Bond -- James Bond -- is famous for the gadgets MI6 provides to make him a better assassin. Cars with guns under their headlights, pens that do all manner of useful and dangerous things.
But at one point during the latest Bond outing, 007 (Daniel Craig) declares, "I like to do some things the old-fashioned way." The trickery here, in fact, is kept to a minimum.
"Skyfall" arrives in theaters 50 years after the very first Bond film, "Dr. No." It does Ian Fleming and the franchise that his books spawned proud. More than that, "Skyfall" does Great Britain proud. This film is a celebration not just of the beloved secret agent and his hobbies -- cool cars, gorgeous women and dry drinks. It's an unapologetic hymn to the island nation.
|3.5 out of 4 stars|
|Stars: Daniel Craig, Judi Dench, Javier Bardem|
|Director: Sam Mendes|
|Rated: PG-13 for intense violent sequences throughout, some sexuality, language and smoking|
|Running time: 143 minutes|
Bond films are always big spectacles. But "Skyfall" marks the first Bond flick made by an Oscar-winning director, "American Beauty" helmer Sam Mendes. Three men get credit for the script. Peter Morgan does not, but many of the ideas of one of the best screenwriters working today ("Frost/Nixon," "The Queen") made it into the final draft. The result is a weightier Bond film -- with all of the wit and fun left intact.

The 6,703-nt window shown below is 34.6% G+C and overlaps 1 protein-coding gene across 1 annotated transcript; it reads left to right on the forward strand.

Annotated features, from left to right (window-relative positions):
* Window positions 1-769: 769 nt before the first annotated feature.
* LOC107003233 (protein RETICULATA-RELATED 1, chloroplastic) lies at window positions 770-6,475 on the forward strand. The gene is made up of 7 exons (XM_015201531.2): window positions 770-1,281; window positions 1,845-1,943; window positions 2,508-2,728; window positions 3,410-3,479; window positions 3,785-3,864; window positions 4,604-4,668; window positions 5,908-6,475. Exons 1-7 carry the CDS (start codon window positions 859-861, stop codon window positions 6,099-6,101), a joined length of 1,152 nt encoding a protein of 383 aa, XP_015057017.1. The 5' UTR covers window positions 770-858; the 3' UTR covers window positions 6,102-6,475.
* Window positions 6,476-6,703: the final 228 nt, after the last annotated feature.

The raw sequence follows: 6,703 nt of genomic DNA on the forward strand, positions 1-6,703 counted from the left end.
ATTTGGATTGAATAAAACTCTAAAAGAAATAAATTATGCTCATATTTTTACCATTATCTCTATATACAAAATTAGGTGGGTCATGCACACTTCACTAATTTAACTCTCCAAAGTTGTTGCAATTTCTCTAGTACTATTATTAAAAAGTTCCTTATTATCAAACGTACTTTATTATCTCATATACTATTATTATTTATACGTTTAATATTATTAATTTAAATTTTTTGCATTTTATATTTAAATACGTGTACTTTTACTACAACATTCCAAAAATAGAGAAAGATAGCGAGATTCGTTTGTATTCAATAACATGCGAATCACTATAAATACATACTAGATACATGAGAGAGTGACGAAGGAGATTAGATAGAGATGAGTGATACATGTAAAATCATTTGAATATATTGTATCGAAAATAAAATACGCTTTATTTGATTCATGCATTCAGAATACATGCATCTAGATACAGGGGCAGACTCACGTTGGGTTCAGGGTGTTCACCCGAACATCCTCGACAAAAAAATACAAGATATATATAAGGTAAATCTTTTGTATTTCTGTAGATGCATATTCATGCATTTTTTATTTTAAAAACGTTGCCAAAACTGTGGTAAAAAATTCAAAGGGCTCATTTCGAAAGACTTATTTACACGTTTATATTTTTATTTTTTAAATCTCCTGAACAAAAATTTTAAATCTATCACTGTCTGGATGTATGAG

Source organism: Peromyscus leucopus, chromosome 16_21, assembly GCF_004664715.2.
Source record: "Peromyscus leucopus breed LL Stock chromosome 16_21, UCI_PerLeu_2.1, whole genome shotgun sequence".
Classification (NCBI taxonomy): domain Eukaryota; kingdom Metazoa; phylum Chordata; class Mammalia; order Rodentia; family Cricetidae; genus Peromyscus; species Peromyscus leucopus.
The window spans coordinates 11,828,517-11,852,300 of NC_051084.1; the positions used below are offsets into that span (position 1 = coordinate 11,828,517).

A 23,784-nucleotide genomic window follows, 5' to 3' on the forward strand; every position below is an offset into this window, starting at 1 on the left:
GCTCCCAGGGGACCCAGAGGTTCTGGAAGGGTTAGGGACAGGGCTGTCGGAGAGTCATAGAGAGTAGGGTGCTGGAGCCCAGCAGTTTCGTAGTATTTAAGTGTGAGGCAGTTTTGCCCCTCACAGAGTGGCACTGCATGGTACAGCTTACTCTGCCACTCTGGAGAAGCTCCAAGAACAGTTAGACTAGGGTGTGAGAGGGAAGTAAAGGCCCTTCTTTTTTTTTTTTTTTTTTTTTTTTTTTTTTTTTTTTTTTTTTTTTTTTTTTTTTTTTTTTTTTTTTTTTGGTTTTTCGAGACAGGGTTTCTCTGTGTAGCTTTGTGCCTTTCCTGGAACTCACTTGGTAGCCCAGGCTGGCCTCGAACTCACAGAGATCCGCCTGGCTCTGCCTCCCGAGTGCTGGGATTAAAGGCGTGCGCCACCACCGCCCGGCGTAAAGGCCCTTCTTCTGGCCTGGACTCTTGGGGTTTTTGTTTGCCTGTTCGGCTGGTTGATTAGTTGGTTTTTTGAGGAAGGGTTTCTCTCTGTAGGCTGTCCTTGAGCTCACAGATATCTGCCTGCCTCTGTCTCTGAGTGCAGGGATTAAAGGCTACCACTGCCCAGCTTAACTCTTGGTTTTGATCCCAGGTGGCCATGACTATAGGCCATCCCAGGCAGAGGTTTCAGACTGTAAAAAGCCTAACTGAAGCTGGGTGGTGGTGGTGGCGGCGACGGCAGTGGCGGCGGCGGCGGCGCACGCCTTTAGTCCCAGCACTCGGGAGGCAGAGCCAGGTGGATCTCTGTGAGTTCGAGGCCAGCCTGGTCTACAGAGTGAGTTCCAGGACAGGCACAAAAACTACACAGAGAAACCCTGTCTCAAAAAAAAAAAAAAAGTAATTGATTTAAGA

I don't think it will be giving anything away to say that Bond doesn't die in the first 15 minutes of the movie, though M16 head M (Judi Dench) believes he has. Bond enjoys his life after death far more than Sherlock Holmes did. But he gives up the exotic beauties and potent drinks when he sees MI6 headquarters on fire in a news report.
Whatever villain is responsible -- a deliciously creepy Javier Bardem -- has a particular bee in his bonnet about M. Bond came close to death trying to retrieve a list of agents embedded in terrorist organizations around the world. Bardem's Silva releases the first five names on the list, and most are immediately killed.
M is blamed for the breach; government representative Gareth Mallory (Ralph Fiennes) insists she prepare to step down. Mallory thinks M and Bond are both too old to play this game. But though Silva causes much of his havoc using a single computer, M and Bond know that only old-fashioned values can stop him.
"Skyfall" features many beautiful shots of the Union Jack, Big Ben and other symbols of Britain. It's never eye-rolling because Mendes and Morgan and the rest don't sugarcoat the messy compromises necessary to keep these things, and what they represent, alive.
"Skyfall" is an exciting, tense thriller in which Alfred Lord Tennyson is quoted to great effect. "Argo" also tries to be an action thriller that matters, but it undermines itself by not believing in the heroes it presents. "Skyfall," anchored by the masterful Craig, is just the escape the Anglosphere needs right now.